As I washed up in the sink, the water ran beige off my face with a night’s worth of dust. I swallowed a cup of black coffee on my way to the ANA’s Battle Update Brief. The officers met for a PowerPoint presentation in the basement of a captured mansion. The exact numbers were unclear, but several soldiers and policemen had been killed by gunfire and IEDs in a series of six Taliban ambushes. Insurgent casualties were unknown, but presumed to be high. Afghan General Zamarai sat with folded hands behind a desk that looked as though it had been dragged through the mud. He had the last word—he stood and congratulated his men on a successful battle and then harangued them for the squandering of ammunition. “The soldiers get scared and fire without seeing the enemy. And for one Kandak (battalion) to fire 83 82-mm mortars is wasteful.”
When I later requested a detailed account of the previous night’s fighting from the Marines, spokesperson Major Paul Tremblay responded: “From our perspective now as Advisors rather than out on the ground participating directly in the combat, it can be difficult to piece together the specifics of what happens during any given firefight. What I can say, however, is that the ‘sporadic ineffective’ fire that came in that day was met with accurate, overwhelming fire from the Second Kandak soldiers and Recon Tolai soldiers respectively.”
On my last day in Nolay, we piled into dinosaur-sized armored vehicles (known as MRAPs) for a drive to an Afghan artillery emplacement atop the adjacent Heran Hill. Orchestrating the encounter was Captain Dewson, a soft-spoken man with a broad, hair-trigger smile. I had variously heard him described as the Justin Beiber, the Jay-Z, and the Keith Richards of Nolay, because the ANA soldiers supposedly loved him so much. Around his neck was a bullet medallion that Massiallah, one of the Afghan artillerymen he was training, had made for him.
When we clambered out of our vehicles at the summit, it wasn’t just Dewson who got the celebrity treatment. The Afghans flocked around all of us, shaking hands and patting backs. They handed us cellophane-wrapped cakes with tea and offered to slaughter a goat for dinner. Massiallah and his friends proposed arm wrestling matches and dance competitions. The Marines shook their heads warily and smiled. The Afghans settled for having their pictures taken with us in a hundred different combinations.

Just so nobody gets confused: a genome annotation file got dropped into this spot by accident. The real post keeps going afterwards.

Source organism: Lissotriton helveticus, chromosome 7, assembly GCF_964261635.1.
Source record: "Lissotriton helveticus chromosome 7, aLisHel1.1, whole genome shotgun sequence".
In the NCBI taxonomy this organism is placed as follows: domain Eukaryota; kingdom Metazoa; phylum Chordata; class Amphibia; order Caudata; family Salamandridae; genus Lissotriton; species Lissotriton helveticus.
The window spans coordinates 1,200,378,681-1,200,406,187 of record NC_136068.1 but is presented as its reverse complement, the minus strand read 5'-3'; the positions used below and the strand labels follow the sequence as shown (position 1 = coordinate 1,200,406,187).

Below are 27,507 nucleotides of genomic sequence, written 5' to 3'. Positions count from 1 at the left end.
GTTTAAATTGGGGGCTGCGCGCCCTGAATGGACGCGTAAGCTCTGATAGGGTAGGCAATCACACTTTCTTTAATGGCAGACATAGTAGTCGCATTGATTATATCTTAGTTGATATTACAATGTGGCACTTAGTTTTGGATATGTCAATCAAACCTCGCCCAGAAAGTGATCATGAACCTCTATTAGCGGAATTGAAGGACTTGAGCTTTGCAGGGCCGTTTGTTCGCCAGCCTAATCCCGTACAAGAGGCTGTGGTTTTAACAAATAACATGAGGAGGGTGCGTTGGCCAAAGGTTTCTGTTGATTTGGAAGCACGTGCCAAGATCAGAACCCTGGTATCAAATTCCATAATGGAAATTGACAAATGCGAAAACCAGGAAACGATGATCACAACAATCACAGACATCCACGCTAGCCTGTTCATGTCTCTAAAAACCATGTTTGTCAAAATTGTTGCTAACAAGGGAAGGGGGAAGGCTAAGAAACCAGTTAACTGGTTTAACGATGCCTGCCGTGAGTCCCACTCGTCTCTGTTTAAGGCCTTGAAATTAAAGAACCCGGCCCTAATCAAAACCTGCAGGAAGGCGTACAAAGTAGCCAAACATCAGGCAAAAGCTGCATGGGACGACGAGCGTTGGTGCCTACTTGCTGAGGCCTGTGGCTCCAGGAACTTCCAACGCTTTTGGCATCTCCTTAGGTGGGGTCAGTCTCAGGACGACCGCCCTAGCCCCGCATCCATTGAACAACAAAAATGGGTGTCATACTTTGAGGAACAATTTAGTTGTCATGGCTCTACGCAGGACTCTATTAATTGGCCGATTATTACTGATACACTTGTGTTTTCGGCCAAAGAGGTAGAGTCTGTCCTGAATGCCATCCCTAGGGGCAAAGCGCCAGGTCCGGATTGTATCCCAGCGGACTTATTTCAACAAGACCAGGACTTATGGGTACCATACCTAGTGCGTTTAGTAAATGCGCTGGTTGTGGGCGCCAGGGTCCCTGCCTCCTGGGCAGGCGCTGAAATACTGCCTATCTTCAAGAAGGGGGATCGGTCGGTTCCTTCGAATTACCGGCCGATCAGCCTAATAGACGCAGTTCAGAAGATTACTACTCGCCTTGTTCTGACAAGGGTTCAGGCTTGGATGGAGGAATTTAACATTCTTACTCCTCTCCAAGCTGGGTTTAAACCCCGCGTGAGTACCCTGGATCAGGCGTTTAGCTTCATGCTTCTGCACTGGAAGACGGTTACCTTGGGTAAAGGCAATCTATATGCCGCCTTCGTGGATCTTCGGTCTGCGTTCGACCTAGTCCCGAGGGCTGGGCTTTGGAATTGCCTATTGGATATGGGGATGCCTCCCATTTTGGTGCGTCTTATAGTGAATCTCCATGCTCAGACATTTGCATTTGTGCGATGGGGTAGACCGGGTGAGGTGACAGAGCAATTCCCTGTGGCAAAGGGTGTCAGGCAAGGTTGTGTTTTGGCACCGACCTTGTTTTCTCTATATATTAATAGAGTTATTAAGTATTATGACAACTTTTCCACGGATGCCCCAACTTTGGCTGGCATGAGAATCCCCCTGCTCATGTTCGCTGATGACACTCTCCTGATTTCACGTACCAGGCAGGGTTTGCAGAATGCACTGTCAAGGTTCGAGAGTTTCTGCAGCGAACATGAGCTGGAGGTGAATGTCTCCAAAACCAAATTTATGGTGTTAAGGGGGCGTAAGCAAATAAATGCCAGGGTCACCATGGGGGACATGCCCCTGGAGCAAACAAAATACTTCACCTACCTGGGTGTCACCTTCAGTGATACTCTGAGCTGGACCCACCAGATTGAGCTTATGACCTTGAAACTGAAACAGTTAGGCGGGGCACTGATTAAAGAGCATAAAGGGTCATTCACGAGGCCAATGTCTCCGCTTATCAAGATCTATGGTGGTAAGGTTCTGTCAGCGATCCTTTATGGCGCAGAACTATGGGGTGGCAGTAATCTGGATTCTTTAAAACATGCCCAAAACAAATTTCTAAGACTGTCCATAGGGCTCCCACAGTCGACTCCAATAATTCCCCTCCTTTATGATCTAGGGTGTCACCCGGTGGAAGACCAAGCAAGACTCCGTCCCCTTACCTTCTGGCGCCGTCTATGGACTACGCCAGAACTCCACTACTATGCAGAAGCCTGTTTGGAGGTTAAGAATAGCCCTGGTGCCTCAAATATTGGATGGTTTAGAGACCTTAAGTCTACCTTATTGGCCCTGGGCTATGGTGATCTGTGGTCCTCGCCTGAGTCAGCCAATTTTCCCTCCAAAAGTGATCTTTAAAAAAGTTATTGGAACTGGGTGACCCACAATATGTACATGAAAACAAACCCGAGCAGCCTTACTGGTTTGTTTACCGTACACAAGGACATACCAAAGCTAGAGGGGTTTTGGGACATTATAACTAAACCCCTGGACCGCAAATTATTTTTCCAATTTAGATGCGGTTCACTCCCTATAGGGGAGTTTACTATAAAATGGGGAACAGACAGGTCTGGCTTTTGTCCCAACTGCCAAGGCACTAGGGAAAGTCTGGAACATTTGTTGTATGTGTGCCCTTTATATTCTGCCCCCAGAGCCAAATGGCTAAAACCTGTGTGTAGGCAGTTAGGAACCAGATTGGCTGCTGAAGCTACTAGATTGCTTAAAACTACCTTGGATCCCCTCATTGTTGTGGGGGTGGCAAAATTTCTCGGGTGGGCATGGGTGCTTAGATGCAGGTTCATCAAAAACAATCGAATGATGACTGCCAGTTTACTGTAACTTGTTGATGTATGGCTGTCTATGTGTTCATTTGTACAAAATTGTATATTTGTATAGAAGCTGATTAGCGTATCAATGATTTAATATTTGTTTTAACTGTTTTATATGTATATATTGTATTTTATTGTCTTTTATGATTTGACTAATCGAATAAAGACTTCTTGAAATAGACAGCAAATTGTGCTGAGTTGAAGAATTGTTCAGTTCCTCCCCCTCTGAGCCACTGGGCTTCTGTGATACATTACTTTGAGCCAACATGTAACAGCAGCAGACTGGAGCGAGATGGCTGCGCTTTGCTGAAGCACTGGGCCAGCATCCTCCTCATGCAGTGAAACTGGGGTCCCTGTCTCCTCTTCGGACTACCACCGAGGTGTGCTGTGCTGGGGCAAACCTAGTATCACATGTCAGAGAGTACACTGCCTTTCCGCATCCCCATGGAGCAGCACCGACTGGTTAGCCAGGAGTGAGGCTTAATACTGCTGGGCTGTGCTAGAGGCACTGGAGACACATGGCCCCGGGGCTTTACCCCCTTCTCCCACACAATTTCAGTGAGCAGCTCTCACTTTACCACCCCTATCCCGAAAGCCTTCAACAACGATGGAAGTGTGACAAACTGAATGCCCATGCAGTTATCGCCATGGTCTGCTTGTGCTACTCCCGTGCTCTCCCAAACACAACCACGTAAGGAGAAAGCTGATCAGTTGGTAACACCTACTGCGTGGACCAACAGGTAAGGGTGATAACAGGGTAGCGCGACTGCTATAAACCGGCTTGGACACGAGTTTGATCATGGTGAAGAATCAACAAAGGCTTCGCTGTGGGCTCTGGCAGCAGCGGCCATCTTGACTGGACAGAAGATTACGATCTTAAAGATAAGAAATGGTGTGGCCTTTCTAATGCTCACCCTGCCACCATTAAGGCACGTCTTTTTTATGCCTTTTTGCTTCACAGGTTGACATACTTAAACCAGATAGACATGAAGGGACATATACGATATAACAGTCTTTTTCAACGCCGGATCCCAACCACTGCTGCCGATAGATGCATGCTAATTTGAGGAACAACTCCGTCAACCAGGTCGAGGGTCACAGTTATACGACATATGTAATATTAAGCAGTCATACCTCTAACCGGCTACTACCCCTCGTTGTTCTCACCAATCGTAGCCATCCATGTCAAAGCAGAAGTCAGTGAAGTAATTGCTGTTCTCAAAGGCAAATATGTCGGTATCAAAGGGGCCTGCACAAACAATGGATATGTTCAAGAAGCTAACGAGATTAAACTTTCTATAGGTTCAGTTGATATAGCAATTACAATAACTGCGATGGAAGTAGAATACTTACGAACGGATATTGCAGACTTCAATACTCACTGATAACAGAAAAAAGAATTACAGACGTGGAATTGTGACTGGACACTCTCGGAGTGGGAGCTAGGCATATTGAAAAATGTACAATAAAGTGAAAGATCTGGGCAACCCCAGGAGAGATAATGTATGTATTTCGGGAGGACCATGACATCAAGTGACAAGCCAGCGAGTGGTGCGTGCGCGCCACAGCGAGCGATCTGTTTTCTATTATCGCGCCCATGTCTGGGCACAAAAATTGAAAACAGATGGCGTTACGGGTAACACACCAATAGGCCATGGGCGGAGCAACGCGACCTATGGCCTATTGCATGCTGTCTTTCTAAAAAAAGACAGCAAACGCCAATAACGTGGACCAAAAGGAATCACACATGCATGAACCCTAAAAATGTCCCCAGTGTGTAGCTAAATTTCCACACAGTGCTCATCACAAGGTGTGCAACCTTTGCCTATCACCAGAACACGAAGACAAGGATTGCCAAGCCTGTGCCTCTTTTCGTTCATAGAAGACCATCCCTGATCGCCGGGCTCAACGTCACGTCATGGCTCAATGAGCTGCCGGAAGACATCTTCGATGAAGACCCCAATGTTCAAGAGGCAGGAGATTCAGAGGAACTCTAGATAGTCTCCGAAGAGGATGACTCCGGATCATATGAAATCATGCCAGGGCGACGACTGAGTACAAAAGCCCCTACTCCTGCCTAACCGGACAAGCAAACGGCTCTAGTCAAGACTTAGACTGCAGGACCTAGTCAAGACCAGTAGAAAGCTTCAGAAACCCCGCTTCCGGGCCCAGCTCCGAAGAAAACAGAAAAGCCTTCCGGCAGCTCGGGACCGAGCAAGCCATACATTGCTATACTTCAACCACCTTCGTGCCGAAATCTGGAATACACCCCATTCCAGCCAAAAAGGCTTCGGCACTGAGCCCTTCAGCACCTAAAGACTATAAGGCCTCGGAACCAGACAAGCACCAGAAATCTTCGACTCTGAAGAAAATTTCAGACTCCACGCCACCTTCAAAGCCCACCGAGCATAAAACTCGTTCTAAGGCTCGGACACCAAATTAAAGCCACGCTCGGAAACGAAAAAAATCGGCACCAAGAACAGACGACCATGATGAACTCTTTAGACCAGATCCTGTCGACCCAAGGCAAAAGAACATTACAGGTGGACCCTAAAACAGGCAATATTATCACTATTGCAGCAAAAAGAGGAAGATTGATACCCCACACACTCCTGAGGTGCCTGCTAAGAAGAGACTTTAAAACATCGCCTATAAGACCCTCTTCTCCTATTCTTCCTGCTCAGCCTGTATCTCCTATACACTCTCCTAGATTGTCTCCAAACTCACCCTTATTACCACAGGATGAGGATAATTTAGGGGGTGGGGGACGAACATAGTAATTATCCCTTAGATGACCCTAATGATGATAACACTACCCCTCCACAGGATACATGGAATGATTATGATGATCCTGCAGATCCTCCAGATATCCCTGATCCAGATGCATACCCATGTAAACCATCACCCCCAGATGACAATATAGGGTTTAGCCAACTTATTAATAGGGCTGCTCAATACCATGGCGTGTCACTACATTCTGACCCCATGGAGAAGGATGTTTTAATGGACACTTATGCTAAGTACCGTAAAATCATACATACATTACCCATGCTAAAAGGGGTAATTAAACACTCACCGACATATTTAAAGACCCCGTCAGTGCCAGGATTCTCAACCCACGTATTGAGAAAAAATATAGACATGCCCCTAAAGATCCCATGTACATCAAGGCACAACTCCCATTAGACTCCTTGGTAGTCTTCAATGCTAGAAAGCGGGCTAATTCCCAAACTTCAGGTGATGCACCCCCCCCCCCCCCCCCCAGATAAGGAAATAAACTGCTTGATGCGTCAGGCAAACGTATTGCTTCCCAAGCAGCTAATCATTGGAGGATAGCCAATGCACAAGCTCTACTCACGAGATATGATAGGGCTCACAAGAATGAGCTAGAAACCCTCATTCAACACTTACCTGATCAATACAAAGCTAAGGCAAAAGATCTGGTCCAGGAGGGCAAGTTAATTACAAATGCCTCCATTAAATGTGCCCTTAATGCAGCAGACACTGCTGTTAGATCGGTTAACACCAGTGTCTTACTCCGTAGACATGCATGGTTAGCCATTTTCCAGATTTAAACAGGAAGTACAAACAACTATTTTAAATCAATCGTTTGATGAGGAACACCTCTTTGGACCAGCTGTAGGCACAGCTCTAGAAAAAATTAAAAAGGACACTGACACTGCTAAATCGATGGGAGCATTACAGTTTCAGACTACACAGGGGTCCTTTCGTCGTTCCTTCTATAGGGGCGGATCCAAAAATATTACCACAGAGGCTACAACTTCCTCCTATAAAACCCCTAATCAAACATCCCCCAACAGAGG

“I respect these men a great deal,” Dewson confided as my shutter snapped away. “These are the toughest men in Afghanistan and you can see how proud they are about it. Look at their uniforms. They live in these squalid conditions, but their uniforms are always clean.”
That night the Osprey came for us again. In the darkness, it grew—a black menacing shape that you could only see by the stars it blotted out. The roar was apocalyptic. I shouted my goodbyes. Nolay’s Marine commander, the fatherly Colonel Douglas, was there to see us off. I thanked him and wished him well. “Stay safe, sir!” I yelled into his ear. A smile broke through Douglas’s usual expression of benevolent concern. “It’s not about staying safe,” he bellowed, “it’s about the mission!”
With that, we lifted off from Nolay, heading back to the city-sized Camp Leatherneck 20 minutes away. Our hosts had confidently called it, “The safest place on earth.” I gazed back through the open hatch of the Osprey down into the Sangin night. The only thing keeping me from tumbling into oblivion were the taut straps running over my shoulders. The horizon rocked back and forth as I watched the muzzle flashes of the insurgents and the tracers of the ANA below playing out their endless call and response in the dark. Strange signs of life, of a great and mysterious vitality.
I thought of how Massiallah had greeted Dewson that morning on the summit of Heran.
“How did you sleep last night?” he had asked. “Did our guns keep you awake?”
“I never sleep better than when I hear your guns firing,” Dewson replied, “I know that you’re protecting me.”
Roc’s new book, And, was released recently. You can find more information on his website.